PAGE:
‘Pressure Cooking’ in football: Tactical analysis

The MMA photo will make sense soon, trust me.
Some of you may not have heard of this tactic, but yes I can assure you, this is a real tactic, used by some of the best teams in the world, and one I believe should be used more.
My definition of pressure cooking in football is basically a period of intense, meaningful sustained possession and offensive play, which tires opponents mentally and physically to the point they concede a goal. This definition reminded me of the way Khabib Nurmagomedov fights in the UFC, if any of you follow any MMA, which if not I suggest you do. To put it simply, Khabib takes opponents to the floor and keeps them there, while at the same time mauling them continuously. Opponents eventually are left with nothing left to do but defend themselves and eventually become too tired to be effective, but the key is this idea of sustained pressure.

Khabib Vs Barbosa.

Sustained pressure is something any defender dreads in a game of football, in that it requires extreme mental concentration for long periods of time, and is also physically draining. During my minimal time playing football at a fairly low level I often judged teams on their ability to tire a team out, and if I was tired as the opposition launched an attack, I would think to myself, This is a good team.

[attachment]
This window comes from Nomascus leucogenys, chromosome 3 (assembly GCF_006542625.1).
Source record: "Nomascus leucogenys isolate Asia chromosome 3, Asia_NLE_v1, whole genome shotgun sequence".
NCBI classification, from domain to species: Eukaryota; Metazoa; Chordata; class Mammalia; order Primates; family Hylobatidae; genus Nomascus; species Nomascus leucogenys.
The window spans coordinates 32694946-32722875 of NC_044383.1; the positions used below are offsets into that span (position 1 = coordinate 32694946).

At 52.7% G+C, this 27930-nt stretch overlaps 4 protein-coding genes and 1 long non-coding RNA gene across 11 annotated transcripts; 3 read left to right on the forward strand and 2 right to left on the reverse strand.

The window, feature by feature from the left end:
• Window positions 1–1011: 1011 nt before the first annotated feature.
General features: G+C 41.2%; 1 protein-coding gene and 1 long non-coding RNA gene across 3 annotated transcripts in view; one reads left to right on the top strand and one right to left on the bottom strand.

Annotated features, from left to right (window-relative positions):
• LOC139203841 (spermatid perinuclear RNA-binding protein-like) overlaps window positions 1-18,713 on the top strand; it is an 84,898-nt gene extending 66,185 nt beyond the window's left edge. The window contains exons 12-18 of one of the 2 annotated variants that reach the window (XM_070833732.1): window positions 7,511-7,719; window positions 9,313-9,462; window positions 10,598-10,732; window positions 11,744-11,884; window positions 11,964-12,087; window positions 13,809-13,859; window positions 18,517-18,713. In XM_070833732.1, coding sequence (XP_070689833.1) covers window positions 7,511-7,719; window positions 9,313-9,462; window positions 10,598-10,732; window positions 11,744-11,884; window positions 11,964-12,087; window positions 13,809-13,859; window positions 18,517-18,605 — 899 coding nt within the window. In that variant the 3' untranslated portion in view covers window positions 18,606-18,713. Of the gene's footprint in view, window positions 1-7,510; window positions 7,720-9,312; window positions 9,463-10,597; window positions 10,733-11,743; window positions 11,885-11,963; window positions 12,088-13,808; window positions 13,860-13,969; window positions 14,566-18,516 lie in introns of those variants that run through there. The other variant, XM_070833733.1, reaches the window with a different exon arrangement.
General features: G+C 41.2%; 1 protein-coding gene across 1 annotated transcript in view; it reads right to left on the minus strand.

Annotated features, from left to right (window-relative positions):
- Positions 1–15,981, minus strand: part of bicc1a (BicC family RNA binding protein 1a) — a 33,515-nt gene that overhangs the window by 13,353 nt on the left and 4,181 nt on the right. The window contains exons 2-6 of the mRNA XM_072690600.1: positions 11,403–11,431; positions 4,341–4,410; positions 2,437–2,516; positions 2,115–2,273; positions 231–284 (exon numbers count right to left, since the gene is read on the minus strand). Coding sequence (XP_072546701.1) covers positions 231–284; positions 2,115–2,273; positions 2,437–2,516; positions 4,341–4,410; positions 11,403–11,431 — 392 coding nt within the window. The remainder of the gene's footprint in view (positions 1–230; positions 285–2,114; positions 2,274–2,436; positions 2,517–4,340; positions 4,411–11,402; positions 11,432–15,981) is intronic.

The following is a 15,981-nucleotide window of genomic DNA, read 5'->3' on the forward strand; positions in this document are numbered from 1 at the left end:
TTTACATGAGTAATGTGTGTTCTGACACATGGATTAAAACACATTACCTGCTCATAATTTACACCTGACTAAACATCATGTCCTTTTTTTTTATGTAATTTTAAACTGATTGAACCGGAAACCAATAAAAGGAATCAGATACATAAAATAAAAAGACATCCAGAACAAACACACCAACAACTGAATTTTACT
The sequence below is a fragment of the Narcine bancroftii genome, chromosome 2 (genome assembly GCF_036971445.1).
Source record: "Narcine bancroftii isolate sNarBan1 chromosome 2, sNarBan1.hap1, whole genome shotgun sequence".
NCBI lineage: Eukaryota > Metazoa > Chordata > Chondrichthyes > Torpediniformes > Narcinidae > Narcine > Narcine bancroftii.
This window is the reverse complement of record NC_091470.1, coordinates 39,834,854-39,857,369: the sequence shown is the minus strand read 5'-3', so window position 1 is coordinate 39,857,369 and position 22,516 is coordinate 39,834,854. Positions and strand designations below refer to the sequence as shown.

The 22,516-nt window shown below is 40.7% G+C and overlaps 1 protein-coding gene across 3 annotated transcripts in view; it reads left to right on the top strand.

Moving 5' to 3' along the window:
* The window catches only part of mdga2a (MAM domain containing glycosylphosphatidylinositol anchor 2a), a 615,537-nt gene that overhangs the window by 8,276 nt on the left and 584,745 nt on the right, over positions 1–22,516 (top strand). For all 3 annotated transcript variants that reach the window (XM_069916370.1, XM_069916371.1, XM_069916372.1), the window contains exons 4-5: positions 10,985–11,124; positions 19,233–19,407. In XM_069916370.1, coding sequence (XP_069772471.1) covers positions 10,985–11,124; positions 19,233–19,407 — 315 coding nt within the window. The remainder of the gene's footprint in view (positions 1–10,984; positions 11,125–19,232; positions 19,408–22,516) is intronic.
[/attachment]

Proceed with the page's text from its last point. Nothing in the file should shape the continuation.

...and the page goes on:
There is a direct link between physical and mental tiredness. It is why goalkeepers train so hard, after all why do they need to be anywhere near as fit as midfielders in the side. It is all down to concentration. Tired players make mistakes, we saw it with John Stones in extra time against Croatia and that is why the pressure cooker is so effective.

But what actually is the pressure cooker and how is it done?

To carry out this tactic successfully, you must box the opposition in their own half, forcing every player on the opposition team to drop back and defend. This is done by playing a high line, which forces the Centre Backs onto the opposition striker(s), and so if the ball is played to feet, defenders must press the forward and win the ball back to prevent the opposition from escaping their half. This means defenders must have good starting positions to prevent the counter attack in the first place, and the team applying the pressure must be excellent in possession, hence why teams such as Manchester City and Barcelona are so effective in the use of this tactic. If the ball is won back, players must play with a sense of urgency and intensity otherwise defenders will not tire and will find it too easy to sit back and defend.
A good starting position for defenders in this tactic would look something like this, with the midfield and forwards pushed very high to press the ball, and full backs in line with the sitting midfielder, in order to have enough time to drop back and win the ball if needed, or to join the attack. If the ball is cleared the full backs must then drop narrow help out the centre backs, and the rest of the team must move back marginally to pick up the ball when won back.